Hang­ing by a Thread

How se­ri­ously should Pak­istan con­sider harsh and in­sult­ing Re­pub­li­can rhetoric?

Southasia - - CONTENTS - By Michael Kugel­man

Our cover story this month ex­am­ines Re­pub­li­can pres­i­den­tial de­bates and the

em­a­nat­ing anti-pak­istan rhetoric.

The 2012 U. S. Re­pub­li­can Party pres­i­den­tial can­di­dates may dis­agree on many is­sues, yet they are all united in their de­sire to heap vit­riol on Pak­istan. They say that it lies; that it can­not be trusted; that it is fall­ing apart; that it is un­civ­i­lized; and that it bet­ter help the United States track down ter­ror­ists -- or else.

Un­der­stand­ably, Pak­ista­nis re­sent this tough talk. Alas, it is nei­ther new nor a uniquely Re­pub­li­can phe­nom­e­non. Back in 2007, Demo­cratic Party pres­i­den­tial can­di­date, Barack Obama vowed in a cam­paign speech that he would not hes­i­tate to use mil­i­tary force in Pak­istan, even with­out the coun­try’s ap­proval. “If we have ac­tion­able in­tel­li­gence about high- value ter­ror­ist tar­gets and Pres­i­dent [ Pervez] Mushar­raf won’t act, we will,” he de­clared. Sim­i­lar threats have been is­sued from the cam­paign trail in 2012.

Still, de­spite the bel­li­cose rhetoric em­a­nat­ing from the cur­rent crop of can­di­dates, Pak­ista­nis should not be overly con­cerned. Why? Be­cause it is just that - rhetoric. The 2012 elec­tion will be won or lost on eco­nomic is­sues, not for­eign af­fairs. Amer­ica is a coun­try where 46 mil­lion peo­ple live be­low the poverty line -- the high­est num­ber in the 50- plus years the U. S. Cen­sus Bureau has pub­lished poverty fig­ures. Ad­di­tion­ally, me­dian house­hold in­comes have fallen to lev­els not seen since 1996. Lit­tle won­der so many Amer­i­cans to­day are fi­nan­cially worse off than their par­ents’ gen­er­a­tion.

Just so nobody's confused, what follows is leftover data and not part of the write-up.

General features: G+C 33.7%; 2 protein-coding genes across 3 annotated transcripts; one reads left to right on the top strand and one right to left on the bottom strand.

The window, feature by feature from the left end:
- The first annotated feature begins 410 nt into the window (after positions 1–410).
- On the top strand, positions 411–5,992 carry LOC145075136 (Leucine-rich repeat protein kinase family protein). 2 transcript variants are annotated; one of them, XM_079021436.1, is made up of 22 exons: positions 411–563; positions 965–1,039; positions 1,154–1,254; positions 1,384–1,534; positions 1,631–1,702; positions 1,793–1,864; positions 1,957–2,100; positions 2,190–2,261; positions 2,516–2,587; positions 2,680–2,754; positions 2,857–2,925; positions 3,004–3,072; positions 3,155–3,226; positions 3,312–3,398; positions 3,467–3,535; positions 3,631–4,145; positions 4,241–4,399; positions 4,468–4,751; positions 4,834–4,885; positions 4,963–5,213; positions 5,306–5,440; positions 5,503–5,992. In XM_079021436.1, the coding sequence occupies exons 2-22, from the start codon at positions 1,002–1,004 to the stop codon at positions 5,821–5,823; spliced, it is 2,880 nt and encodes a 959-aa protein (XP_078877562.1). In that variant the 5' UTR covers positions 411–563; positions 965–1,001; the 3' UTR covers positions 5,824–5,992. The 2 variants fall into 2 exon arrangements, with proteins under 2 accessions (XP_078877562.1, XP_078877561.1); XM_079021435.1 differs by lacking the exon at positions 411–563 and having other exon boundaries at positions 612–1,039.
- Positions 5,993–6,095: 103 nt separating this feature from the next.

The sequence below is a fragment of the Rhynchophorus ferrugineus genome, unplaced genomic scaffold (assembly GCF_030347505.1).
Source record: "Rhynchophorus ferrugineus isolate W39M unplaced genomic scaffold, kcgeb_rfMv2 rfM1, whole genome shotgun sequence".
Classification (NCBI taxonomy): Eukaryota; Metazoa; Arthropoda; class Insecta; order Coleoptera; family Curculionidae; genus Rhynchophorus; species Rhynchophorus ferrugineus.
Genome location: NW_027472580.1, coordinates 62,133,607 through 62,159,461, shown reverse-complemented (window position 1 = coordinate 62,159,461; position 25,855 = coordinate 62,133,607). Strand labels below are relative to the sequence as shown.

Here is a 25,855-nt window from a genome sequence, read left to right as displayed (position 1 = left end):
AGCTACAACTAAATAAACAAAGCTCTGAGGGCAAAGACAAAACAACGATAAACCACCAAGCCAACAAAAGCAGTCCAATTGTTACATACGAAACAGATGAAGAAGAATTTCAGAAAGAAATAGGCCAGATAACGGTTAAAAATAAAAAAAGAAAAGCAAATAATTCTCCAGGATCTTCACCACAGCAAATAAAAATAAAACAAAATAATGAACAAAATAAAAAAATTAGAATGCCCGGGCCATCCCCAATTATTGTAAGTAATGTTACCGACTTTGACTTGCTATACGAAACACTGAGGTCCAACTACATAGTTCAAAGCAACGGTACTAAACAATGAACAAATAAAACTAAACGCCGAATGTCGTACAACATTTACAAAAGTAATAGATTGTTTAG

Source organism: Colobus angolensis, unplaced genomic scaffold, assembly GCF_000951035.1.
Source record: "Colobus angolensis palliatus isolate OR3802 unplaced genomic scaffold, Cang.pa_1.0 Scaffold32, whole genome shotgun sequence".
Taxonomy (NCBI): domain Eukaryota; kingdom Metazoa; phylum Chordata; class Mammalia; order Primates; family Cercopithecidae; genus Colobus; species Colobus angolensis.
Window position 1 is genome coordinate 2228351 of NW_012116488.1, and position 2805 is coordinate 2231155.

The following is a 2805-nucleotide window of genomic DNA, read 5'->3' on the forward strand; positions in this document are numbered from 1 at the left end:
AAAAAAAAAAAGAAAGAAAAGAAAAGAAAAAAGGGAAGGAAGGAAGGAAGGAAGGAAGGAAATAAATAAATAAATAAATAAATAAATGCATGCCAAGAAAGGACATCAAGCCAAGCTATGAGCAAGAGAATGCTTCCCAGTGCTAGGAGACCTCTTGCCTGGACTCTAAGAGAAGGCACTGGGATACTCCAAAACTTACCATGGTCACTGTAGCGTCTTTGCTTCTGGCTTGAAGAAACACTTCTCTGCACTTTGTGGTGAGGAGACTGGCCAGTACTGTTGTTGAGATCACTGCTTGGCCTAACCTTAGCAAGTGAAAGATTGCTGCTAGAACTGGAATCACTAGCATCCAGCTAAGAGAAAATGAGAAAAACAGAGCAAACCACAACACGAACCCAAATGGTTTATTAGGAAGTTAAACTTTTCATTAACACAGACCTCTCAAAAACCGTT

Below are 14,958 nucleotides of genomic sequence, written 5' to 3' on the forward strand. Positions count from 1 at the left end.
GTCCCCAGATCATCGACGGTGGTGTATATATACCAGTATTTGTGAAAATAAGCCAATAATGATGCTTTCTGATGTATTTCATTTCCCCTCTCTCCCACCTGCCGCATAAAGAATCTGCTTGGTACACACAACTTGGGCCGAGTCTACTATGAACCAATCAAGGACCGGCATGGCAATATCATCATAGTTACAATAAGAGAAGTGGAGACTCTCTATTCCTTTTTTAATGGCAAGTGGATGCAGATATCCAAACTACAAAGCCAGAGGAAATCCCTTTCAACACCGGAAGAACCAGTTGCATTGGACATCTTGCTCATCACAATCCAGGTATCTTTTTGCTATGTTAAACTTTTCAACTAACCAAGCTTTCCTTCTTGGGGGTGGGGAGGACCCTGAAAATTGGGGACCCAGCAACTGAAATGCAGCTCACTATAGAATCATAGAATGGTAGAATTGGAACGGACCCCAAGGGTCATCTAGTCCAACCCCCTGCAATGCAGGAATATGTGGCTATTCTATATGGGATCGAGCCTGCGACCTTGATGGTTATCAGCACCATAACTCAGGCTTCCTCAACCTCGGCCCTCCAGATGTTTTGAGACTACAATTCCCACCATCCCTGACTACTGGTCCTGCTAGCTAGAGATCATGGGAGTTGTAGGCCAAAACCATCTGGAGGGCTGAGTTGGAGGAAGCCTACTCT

So when the Re­pub­li­can hope­fuls step to the podium to par­rot their Pak­istan po­si­tions, they know that they need only de­liver some well- placed sound bites that tide the elec­torate over un­til the sub­stan­tive dis­cus­sions re­sume on jobs, health­care costs or other eco­nomic is­sues.

Since U. S. public opin­ion about Pak­istan is so neg­a­tive, the most de­sir­able sound bites are those that ma­lign and in­sult. There­fore, Repub­li­cans’ harsh lan­guage does not re­flect any uni­fied party po­si­tion on Pak­istan -- which, ow­ing to the party’s in­ter­nal di­vi­sions, does not

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